Bitter Memories







Dany Long


My grandfather often talks about the events that passed in 1970-1975.  During the Khmer Rouge regime from 1975-1979, I was a young boy.  Until I completed primary school, I always lived with my grandparents.  I never really lived with my mother and father.  At that time, I usually sat and listened to the stories of my grandfather. Since the beginning, especially, I learned about his history and the history of my family.  I sat and listened to him and I also questioned him about this and that, because I wondered a lot.  During that time my aunt, my uncle, and my grandparents frequently mocked me and told me that I was young but why did I talk so much?  The one time I listened and took greatest care to remember was of one event that occurred within my family. 


It was probably 1974 during that time.  My mother was pregnant and I was probably six or seven months old.  They seized my mother and imprisoned her in a kiln for steaming tobacco (in this kiln it was so hot and unendurable).  At this time, they accused my mother and our family of selling their farm products to merchants outside of the village, without their permission.  My grandfather told me that between 1973-74, along the base areas and the countryside, there was extreme anarchic chaos.  Many people living in the rural areas were forced to demonstrate and challenge the regime of the Khmer Republic.  Their people only had knives, axes, and wooden rods to fight with the Lon Nol soldiers who had guns in each hand.  Therefore, the Lon Nol soldiers shot many of the people who joined in the demonstration, especially in Kompong Cham province.  My grandfather also said that during that time the people and the families that did not join in the demonstration were admonished and criticized and the crowd of demonstrators just marched on.  If we did not join the demonstration and we ran away, the demonstrators would ax and kill us.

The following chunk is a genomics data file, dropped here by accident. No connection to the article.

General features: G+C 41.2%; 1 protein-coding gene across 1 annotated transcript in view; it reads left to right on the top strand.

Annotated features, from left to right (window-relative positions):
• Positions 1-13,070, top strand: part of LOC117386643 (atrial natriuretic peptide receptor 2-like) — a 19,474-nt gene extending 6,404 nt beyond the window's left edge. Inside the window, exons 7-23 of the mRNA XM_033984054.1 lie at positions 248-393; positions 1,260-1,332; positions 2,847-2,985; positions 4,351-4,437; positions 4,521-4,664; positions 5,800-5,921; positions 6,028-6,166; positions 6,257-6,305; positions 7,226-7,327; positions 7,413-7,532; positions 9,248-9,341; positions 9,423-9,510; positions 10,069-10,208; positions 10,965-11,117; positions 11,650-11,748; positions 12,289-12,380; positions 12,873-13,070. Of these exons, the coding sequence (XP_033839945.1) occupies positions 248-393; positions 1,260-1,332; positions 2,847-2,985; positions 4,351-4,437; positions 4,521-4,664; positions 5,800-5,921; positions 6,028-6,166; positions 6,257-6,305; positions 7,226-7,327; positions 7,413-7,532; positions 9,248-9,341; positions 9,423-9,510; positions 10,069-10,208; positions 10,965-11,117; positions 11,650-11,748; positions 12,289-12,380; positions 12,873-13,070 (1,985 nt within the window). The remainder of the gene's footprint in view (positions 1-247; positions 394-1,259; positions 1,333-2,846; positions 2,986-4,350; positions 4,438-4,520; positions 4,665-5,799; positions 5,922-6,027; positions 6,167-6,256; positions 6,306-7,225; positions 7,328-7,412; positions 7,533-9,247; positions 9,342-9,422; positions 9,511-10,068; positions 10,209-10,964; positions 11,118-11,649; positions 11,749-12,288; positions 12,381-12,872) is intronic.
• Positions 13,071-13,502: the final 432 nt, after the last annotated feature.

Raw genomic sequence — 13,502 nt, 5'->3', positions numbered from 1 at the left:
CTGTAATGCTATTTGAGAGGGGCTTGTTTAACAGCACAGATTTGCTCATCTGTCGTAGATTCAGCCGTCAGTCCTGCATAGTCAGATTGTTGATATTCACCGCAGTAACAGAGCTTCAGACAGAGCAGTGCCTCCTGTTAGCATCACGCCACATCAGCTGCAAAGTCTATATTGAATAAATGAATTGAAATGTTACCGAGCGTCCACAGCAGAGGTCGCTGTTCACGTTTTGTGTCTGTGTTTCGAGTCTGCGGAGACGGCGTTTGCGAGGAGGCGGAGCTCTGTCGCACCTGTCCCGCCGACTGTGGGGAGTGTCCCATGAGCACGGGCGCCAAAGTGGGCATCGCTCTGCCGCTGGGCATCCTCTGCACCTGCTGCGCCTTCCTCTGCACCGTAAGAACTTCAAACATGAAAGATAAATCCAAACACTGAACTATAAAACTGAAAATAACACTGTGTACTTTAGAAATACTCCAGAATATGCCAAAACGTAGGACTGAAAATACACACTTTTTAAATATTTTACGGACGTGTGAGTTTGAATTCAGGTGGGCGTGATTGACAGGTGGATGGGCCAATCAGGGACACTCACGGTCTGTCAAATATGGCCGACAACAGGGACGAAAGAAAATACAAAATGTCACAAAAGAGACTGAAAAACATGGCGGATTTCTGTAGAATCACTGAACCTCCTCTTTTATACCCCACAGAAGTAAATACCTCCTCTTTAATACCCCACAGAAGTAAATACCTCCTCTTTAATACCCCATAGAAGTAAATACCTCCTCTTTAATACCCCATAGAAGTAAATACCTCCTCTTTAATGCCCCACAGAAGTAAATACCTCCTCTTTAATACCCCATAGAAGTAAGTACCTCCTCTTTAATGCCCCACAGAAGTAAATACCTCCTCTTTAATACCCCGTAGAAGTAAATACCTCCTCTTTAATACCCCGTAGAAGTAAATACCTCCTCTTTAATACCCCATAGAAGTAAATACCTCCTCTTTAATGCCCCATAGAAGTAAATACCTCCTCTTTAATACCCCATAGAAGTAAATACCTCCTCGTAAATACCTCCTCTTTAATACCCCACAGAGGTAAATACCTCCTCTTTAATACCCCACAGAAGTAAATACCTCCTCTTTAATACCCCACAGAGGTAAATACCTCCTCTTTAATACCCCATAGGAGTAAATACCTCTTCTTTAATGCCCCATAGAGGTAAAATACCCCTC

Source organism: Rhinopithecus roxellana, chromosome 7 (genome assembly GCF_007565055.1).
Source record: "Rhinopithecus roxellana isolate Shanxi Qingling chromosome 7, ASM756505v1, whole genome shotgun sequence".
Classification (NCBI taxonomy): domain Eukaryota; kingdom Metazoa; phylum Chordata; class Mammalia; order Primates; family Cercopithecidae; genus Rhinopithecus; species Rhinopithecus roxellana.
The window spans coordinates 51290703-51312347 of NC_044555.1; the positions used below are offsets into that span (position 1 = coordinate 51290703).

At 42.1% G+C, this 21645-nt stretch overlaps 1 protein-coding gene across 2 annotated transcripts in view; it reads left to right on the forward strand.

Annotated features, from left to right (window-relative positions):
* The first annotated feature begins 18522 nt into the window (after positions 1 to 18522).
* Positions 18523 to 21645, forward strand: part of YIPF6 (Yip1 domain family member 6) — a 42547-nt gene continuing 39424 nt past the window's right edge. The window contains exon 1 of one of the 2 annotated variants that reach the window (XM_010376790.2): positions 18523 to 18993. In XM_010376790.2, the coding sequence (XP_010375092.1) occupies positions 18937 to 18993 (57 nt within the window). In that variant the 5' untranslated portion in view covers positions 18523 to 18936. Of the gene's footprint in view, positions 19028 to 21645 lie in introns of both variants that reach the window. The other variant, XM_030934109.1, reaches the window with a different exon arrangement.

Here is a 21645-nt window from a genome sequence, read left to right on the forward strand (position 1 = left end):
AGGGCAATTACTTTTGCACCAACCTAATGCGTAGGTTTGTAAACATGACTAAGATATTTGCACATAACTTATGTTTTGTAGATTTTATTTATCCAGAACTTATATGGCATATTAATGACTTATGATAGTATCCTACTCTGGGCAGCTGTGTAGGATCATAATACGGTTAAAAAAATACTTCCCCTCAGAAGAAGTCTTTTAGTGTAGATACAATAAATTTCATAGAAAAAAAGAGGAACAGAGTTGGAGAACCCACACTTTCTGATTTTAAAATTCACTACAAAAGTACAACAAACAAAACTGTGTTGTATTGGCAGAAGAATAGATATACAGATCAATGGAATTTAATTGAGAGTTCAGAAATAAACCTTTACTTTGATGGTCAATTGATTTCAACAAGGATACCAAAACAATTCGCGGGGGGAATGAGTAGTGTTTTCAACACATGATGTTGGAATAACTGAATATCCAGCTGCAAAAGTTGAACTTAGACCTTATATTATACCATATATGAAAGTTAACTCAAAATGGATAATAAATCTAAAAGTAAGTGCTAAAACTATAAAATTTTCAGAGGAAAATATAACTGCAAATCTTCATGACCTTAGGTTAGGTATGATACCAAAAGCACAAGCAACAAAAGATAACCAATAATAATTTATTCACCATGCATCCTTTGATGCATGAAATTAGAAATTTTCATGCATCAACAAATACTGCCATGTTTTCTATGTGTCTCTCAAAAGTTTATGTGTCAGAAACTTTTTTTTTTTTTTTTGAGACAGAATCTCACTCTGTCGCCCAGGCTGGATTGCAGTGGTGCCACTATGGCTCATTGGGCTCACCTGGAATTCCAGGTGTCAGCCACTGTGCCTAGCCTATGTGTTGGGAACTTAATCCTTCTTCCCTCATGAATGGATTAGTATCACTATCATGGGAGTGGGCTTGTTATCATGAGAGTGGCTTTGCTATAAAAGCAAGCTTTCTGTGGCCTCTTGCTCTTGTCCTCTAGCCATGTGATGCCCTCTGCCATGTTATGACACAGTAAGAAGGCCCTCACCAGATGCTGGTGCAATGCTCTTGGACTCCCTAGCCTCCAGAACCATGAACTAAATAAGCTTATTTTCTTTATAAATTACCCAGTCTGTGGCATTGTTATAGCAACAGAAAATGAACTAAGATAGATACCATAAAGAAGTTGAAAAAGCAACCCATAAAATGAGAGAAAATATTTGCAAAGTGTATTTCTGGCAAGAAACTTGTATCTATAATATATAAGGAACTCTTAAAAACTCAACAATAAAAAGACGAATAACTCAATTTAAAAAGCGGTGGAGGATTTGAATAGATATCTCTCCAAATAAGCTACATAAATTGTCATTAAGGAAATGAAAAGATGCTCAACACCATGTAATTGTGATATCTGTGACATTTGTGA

On the event of 17 April 1975 I was only nine months old.  But according to my grandfather, 17 April 1975, was the day in which the Liberation Army gained victory over the Lon Nol army.  At that time people throughout the country, especially the people in the rural areas and countryside had many reason to be happy and joyous, believing our country had gained peace and the Royalist regime and King Sihanouk would return to lead the country. According to my grandfather, the people in the countryside were very satisfied with King Sihanouk and loved and respected him tremendously.  However, after victory was achieved only a few hours earlier, this state of happiness and joy was slowly deteriorated, when they forced the people to flee from the city, the provinces, and from the crowds of people that gathered.  Deceptively, they said that they were clearing out all the Lon Nol soldiers. 


My family was living in Dey Dos Village, Peam Koh Snar Sub-district, Stung Trong District, Kampong Cham Province. They were not yet evacuated immediately.  I don’t remember or know exactly, but some days later they forced everyone in my village to flee to the forests near the base of the mountain and the fields, where it was easier to clear the forests for more planting.  When they evacuated us my family did not take anything with them outside of two or three outfits. When they evacuated us, everyone in my family separated.  I lived with my grandmother and I only saw my mother at night.  And when I entered school, I usually remembered that on the 17th of April, they would let us rest for one day so that we would remember this was the day we achieved victory over the Americans.  This was also the day in which the Khmer Rouge entered and gained power and forced the people of Cambodia to suffer and nearly 2 million people to die. 








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